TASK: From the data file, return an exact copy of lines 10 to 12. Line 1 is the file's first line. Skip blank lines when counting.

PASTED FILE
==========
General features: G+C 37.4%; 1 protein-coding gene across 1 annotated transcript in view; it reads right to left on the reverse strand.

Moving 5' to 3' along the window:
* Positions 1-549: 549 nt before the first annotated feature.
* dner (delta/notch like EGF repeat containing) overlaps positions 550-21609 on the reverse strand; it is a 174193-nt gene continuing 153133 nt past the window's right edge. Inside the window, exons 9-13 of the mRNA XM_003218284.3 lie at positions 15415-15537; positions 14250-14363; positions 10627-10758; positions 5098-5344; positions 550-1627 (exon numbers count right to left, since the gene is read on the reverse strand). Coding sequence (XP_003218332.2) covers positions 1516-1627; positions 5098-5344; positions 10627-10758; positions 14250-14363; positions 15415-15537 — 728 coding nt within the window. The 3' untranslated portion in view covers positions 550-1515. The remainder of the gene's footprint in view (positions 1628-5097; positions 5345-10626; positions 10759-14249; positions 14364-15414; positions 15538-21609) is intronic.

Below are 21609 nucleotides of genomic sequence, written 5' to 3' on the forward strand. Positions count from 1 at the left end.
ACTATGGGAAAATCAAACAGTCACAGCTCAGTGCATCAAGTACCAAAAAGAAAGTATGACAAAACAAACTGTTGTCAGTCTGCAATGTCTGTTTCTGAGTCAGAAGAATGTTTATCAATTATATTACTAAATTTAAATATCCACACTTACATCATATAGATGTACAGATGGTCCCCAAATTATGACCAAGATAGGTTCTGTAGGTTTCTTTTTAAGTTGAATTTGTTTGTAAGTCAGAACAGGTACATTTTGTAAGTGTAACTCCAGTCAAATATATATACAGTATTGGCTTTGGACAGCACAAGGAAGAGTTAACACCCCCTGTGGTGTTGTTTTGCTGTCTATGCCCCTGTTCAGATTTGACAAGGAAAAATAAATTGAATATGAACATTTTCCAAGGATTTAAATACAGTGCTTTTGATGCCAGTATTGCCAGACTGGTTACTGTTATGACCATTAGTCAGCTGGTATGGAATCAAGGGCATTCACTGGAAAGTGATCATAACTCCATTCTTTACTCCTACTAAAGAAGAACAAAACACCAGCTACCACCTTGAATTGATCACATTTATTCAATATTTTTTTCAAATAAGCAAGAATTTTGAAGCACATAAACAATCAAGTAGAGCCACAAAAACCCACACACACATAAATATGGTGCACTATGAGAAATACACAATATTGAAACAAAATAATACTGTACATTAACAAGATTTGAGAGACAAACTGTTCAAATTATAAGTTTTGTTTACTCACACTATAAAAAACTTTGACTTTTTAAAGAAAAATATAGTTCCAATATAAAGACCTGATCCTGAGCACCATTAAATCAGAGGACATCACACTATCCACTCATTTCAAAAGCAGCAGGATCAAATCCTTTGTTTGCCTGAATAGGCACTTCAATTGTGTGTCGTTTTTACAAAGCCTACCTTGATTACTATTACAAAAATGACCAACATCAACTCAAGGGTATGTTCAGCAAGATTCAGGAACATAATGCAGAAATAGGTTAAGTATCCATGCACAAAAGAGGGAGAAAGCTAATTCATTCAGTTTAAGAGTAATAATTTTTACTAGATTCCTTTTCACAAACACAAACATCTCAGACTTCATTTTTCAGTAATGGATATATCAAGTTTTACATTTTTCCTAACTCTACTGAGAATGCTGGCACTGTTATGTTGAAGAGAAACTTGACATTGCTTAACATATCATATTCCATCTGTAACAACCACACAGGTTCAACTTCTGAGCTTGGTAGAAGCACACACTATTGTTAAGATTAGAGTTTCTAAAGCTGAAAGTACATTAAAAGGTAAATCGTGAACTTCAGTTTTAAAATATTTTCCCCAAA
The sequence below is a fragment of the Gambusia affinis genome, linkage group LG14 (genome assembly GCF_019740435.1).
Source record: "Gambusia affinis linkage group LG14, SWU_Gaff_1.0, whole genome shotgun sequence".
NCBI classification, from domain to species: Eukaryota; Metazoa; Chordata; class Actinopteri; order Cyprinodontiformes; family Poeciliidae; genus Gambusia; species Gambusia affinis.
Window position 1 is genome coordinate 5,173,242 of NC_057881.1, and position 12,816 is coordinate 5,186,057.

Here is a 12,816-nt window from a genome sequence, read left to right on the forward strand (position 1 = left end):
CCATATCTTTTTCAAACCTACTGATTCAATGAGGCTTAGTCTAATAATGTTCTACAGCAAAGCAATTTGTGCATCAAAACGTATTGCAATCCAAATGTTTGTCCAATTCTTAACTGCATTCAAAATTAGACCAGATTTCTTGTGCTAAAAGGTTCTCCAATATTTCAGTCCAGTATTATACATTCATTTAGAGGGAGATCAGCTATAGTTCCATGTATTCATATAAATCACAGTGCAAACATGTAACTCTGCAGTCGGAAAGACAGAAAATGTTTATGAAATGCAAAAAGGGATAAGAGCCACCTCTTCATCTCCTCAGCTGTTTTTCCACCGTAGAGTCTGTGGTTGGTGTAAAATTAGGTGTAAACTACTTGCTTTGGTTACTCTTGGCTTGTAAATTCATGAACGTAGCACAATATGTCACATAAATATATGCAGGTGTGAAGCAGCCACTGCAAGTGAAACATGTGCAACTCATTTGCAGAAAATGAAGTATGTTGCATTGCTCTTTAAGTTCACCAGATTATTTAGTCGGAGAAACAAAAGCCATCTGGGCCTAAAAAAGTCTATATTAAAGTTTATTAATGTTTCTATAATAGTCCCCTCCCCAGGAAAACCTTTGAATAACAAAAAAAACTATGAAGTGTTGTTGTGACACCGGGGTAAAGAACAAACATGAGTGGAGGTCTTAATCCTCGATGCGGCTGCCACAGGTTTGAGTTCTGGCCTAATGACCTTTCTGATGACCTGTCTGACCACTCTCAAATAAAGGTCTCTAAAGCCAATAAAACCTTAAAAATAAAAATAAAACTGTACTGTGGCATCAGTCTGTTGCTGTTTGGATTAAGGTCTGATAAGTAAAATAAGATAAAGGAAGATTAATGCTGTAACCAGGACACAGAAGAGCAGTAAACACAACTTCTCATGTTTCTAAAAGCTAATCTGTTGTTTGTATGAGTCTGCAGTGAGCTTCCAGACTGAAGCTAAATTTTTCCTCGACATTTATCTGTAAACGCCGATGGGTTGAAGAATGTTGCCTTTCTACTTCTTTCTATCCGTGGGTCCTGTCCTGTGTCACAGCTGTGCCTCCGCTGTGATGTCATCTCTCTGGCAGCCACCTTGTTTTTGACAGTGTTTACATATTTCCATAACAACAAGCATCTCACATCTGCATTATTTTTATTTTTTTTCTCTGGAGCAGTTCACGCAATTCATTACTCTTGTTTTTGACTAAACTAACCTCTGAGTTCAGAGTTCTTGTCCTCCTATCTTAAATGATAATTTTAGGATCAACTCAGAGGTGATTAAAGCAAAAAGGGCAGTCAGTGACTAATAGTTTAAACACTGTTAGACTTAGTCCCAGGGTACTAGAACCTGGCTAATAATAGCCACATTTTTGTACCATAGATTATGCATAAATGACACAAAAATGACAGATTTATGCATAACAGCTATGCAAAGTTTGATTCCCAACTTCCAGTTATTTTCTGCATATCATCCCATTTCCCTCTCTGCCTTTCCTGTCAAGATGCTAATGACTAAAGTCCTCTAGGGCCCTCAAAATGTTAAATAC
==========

Window position 1 is genome coordinate 5,173,242 of NC_057881.1, and position 12,816 is coordinate 5,186,057.

Here is a 12,816-nt window from a genome sequence, read left to right on the forward strand (position 1 = left end):
CCATATCTTTTTCAAACCTACTGATTCAATGAGGCTTAGTCTAATAATGTTCTACAGCAAAGCAATTTGTGCATCAAAACGTATTGCAATCCAAATGTTTGTCCAATTCTTAACTGCATTCAAAATTAGACCAGATTTCTTGTGCTAAAAGGTTCTCCAATATTTCAGTCCAGTATTATACATTCATTTAGAGGGAGATCAGCTATAGTTCCATGTATTCATATAAATCACAGTGCAAACATGTAACTCTGCAGTCGGAAAGACAGAAAATGTTTATGAAATGCAAAAAGGGATAAGAGCCACCTCTTCATCTCCTCAGCTGTTTTTCCACCGTAGAGTCTGTGGTTGGTGTAAAATTAGGTGTAAACTACTTGCTTTGGTTACTCTTGGCTTGTAAATTCATGAACGTAGCACAATATGTCACATAAATATATGCAGGTGTGAAGCAGCCACTGCAAGTGAAACATGTGCAACTCATTTGCAGAAAATGAAGTATGTTGCATTGCTCTTTAAGTTCACCAGATTATTTAGTCGGAGAAACAAAAGCCATCTGGGCCTAAAAAAGTCTATATTAAAGTTTATTAATGTTTCTATAATAGTCCCCTCCCCAGGAAAACCTTTGAATAACAAAAAAAACTATGAAGTGTTGTTGTGACACCGGGGTAAAGAACAAACATGAGTGGAGGTCTTAATCCTCGATGCGGCTGCCACAGGTTTGAGTTCTGGCCTAATGACCTTTCTGATGACCTGTCTGACCACTCTCAAATAAAGGTCTCTAAAGCCAATAAAACCTTAAAAATAAAAATAAAACTGTACTGTGGCATCAGTCTGTTGCTGTTTGGATTAAGGTCTGATAAGTAAAATAAGATAAAGGAAGATTAATGCTGTAACCAGGACACAGAAGAGCAGTAAACACAACTTCTCATGTTTCTAAAAGCTAATCTGTTGTTTGTATGAGTCTGCAGTGAGCTTCCAGACTGAAGCTAAATTTTTCCTCGACATTTATCTGTAAACGCCGATGGGTTGAAGAATGTTGCCTTTCTACTTCTTTCTATCCGTGGGTCCTGTCCTGTGTCACAGCTGTGCCTCCGCTGTGATGTCATCTCTCTGGCAGCCACCTTGTTTTTGACAGTGTTTACATATTTCCATAACAACAAGCATCTCACATCTGCATTATTTTTATTTTTTTTCTCTGGAGCAGTTCACGCAATTCATTACTCTTGTTTTTGACTAAACTAACCTCTGAGTTCAGAGTTCTTGTCCTCCTATCTTAAATGATAATTTTAGGATCAACTCAGAGGTGATTAAAGCAAAAAGGGCAGTCAGTGACTAATAGTTTAAACACTGTTAGACTTAGTCCCAGGGTACTAGAACCTGGCTAATAATAGCCACATTTTTGTACCATAGATTATGCATAAATGACACAAAAATGACAGATTTATGCATAACAGCTATGCAAAGTTTGATTCCCAACTTCCAGTTATTTTCTGCATATCATCCCATTTCCCTCTCTGCCTTTCCTGTCAAGATGCTAATGACTAAAGTCCTCTAGGGCCCTCAAAATGTTAAATAC